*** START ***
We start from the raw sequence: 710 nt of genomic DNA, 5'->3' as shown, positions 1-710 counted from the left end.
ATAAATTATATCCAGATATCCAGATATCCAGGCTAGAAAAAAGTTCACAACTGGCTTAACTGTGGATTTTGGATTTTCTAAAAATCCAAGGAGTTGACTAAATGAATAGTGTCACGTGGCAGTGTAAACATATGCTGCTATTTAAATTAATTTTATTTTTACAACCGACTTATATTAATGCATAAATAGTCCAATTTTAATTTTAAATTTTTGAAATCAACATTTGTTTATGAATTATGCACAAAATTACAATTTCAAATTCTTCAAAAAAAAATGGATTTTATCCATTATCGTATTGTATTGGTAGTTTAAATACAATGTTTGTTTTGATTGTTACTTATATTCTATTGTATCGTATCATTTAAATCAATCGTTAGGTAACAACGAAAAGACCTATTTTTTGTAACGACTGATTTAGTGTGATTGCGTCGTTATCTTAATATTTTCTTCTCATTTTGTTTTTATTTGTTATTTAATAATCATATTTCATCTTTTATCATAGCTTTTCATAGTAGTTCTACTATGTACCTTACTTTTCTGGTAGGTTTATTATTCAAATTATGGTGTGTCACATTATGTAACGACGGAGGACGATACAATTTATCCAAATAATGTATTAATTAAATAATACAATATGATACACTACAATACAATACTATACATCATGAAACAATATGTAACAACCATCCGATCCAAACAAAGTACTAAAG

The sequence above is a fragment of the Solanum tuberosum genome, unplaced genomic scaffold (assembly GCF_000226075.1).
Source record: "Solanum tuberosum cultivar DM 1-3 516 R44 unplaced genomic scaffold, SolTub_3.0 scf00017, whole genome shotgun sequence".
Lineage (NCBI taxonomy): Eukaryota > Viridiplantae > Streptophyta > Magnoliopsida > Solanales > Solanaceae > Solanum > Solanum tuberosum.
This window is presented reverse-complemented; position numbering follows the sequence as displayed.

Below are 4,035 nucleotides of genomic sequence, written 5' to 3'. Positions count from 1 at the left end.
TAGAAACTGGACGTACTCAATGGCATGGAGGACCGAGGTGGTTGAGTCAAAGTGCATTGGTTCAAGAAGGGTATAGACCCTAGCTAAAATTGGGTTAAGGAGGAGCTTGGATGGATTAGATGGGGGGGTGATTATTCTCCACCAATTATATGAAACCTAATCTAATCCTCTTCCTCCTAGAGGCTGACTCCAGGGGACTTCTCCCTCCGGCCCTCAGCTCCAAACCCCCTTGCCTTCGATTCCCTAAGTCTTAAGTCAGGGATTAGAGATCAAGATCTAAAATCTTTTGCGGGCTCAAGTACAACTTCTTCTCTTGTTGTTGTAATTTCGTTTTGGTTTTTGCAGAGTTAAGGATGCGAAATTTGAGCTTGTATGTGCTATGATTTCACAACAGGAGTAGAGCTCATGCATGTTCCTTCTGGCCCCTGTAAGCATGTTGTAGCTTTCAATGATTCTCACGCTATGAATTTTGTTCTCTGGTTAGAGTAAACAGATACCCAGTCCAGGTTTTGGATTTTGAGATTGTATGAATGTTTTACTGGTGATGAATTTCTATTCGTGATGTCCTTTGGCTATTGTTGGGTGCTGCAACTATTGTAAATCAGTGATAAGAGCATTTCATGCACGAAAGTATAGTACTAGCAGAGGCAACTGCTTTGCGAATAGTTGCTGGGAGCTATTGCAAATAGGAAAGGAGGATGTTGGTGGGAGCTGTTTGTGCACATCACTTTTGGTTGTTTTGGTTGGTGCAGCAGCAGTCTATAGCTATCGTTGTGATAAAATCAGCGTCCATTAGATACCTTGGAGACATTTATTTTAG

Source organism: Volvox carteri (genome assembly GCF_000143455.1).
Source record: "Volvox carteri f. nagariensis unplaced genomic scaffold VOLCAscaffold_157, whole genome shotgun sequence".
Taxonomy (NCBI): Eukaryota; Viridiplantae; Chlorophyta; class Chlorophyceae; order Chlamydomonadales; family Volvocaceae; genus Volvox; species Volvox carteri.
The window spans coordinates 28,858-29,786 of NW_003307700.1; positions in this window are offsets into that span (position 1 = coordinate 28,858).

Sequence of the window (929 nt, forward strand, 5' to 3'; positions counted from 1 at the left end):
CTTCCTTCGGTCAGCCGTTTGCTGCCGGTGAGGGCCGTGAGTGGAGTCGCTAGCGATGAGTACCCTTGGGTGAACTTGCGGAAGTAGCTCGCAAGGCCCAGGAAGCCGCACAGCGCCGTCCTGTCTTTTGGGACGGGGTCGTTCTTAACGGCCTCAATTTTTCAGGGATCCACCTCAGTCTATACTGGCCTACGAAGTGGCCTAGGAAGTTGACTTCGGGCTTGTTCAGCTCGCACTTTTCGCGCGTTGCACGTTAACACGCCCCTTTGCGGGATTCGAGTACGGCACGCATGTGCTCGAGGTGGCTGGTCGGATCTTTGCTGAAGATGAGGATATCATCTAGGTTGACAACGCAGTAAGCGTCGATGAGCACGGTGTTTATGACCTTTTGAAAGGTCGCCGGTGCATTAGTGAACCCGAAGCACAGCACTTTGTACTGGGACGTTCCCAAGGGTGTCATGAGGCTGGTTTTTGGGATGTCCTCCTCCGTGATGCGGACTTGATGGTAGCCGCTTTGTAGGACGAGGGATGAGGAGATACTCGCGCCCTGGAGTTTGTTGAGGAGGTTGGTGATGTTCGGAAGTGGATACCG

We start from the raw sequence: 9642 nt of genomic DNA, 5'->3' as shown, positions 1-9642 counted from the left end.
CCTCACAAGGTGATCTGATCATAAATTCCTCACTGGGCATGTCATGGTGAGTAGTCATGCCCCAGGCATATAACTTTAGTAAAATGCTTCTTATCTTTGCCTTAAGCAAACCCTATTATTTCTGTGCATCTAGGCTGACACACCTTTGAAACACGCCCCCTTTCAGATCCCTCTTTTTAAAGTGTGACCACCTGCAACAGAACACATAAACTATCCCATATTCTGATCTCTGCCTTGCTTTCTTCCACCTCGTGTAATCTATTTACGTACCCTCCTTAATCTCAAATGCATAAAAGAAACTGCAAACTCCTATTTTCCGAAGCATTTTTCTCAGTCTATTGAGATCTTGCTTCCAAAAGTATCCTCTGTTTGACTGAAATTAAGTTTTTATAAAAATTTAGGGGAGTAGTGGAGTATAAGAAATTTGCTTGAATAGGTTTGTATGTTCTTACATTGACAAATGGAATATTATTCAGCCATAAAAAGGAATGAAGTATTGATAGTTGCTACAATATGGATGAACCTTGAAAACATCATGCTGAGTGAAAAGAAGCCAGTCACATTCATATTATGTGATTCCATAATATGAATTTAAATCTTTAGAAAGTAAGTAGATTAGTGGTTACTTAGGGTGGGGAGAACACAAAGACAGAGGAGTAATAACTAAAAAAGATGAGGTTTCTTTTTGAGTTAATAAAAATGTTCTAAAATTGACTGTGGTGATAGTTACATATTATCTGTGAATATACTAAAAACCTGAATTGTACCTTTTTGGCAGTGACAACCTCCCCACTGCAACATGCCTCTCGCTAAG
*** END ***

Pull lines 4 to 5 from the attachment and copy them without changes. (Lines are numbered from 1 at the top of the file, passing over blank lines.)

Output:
Source record: "Solanum tuberosum cultivar DM 1-3 516 R44 unplaced genomic scaffold, SolTub_3.0 scf00017, whole genome shotgun sequence".
Lineage (NCBI taxonomy): Eukaryota > Viridiplantae > Streptophyta > Magnoliopsida > Solanales > Solanaceae > Solanum > Solanum tuberosum.